I recently got the following email which highlights my point that the EHR stimulus money should have been focused on things like interoperability standards and not funding EMR adoption the way it is doing it. He also makes some interesting comparisons worth considering:

I see an uncoordinated money pot out there, attracting uncoordinated work on EMR. — about as effective technically as HDTV (since mid-80’s), W3C, the space station. Non-profit efforts seem to generally fail, or to work so slowly as to be irrelevant.

EMR standardization would likely benefit from an authoritative organization (similar to IEEE) that would work with existing systems as provided by Kaiser, Walmart, GE, etc. and grind out a solution acceptable to these and other major (and minor) players. Then a de facto standard would exist in a well-defined form, and other players would join the effort.

I may be wrong, but I don’t see this happening. Everyone seems to be drawing out the money and just going on their separate ways. People like me that try to help doctors into the electronic age thus have to develop their own protocols, as anything resembling a portable data standard simply doesn’t seem to exist.

Of course, whenever I think about and post something like this, I feel like it’s too late too change anything. The legislation is what it is and we have to make the most of it. It’s just really sad to consider what it could be.

I guess maybe the message to consider is that we can still start having EMR working together even if it’s not government funded.

Patient’s Demanding Interoperable EHR

Posted on June 2, 2009 I Written By

John Lynn is the Founder of the HealthcareScene.com blog network which currently consists of 10 blogs containing over 8000 articles with John having written over 4000 of the articles himself. These EMR and Healthcare IT related articles have been viewed over 16 million times. John also manages Healthcare IT Central and Healthcare IT Today, the leading career Health IT job board and blog. John is co-founder of InfluentialNetworks.com and Physia.com. John is highly involved in social media, and in addition to his blogs can also be found on Twitter: @techguy and @ehrandhit and LinkedIn.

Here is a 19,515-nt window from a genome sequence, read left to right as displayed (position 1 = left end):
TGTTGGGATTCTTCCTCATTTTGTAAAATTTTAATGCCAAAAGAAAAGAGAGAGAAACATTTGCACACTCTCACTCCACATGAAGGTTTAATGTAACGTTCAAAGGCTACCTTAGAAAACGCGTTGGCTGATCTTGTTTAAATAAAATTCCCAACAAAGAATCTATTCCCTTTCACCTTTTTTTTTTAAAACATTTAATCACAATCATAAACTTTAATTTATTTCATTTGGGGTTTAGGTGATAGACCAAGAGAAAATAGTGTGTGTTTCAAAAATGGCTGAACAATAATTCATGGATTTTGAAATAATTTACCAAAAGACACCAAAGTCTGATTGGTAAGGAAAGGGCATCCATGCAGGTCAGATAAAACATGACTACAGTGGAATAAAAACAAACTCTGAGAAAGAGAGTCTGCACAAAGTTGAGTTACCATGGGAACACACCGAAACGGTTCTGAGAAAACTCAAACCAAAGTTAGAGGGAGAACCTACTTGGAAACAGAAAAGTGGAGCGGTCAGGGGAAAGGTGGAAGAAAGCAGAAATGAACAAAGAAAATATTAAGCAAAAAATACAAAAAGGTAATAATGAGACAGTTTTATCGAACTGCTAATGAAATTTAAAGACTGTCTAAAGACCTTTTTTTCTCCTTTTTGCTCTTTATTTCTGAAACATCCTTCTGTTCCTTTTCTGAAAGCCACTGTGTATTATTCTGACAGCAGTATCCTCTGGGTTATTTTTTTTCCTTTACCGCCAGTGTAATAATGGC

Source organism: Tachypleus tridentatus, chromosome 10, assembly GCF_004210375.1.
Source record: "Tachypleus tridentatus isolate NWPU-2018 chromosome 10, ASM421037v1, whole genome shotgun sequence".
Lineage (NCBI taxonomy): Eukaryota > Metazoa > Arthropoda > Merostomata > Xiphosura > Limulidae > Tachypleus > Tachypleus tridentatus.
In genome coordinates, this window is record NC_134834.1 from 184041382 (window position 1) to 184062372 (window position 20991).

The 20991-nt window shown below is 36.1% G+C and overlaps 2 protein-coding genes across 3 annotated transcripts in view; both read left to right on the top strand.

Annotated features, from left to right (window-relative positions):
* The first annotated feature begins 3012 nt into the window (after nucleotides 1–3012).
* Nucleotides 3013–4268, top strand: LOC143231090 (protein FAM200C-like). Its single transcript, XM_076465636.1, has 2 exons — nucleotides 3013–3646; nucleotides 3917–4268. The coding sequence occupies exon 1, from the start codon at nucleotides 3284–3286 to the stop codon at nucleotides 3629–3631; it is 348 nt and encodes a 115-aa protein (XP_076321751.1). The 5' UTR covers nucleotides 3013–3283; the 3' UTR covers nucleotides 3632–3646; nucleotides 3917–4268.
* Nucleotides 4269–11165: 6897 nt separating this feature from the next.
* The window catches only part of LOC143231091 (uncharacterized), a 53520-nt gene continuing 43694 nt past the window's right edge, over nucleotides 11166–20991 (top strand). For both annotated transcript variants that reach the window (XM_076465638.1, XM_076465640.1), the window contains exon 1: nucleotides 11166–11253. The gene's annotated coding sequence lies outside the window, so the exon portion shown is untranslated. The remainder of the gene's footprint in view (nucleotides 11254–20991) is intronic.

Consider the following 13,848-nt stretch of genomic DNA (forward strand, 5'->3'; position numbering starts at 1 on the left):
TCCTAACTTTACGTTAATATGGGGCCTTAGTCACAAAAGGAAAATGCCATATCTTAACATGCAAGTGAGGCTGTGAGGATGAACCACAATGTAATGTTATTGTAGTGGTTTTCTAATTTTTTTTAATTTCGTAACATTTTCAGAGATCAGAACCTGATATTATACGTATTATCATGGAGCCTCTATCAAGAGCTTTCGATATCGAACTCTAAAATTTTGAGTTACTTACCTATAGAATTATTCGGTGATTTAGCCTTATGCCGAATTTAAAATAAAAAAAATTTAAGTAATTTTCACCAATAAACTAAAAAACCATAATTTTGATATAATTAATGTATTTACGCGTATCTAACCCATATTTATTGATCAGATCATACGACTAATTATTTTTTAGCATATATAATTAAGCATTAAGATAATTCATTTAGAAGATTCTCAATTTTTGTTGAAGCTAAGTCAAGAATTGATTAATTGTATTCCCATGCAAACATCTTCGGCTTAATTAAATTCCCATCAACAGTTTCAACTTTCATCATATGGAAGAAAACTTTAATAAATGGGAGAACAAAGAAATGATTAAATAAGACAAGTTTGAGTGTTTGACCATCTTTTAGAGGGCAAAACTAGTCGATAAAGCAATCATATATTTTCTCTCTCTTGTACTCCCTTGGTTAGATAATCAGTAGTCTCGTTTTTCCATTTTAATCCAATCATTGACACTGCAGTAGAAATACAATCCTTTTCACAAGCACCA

A few years ago there was this really funny thread over on the EMR Update forum that asked if doctors would one day display a sign that said “Got EMR?” (this was before the term EHR became in vogue) The concept was asking the question about whether patients would ever demand that their doctor us an EMR or they’d go to another doctor for care. The comparison was made to online banking. I remember online banking being on my list of requirements for a bank. Why couldn’t EMR be on your list of requirements for a doctor?

However, I don’t think most patients really know enough about EMR to want their doctor to ask for it. Maybe if EMR companies and independent studies of EMR really showed a stark improvement in patient care by those using an EMR this would change. Until then, don’t expect patients to start requesting doctors that use an EMR.

With that said, patients may start demanding other things which would tangentially require a doctor to use an EMR. For example, a patient may want their doctor to be interoperable. Patients may want to be able to easily schedule an appointment with their doctor online. Patients may want to start getting script refills done online. Of course, we could talk for hours about patients eventually wanting to actually have the patient visits done online, but we won’t start down that path in this post.

Each of the above patient requirements really needs to have an EMR. We’re definitely not at the point now that patients are demanding these types of features. I wonder if we’ll ever reach this point or if there are just so many patients and so few doctors that even if the patients start asking for these features doctors can continue to do business as usual.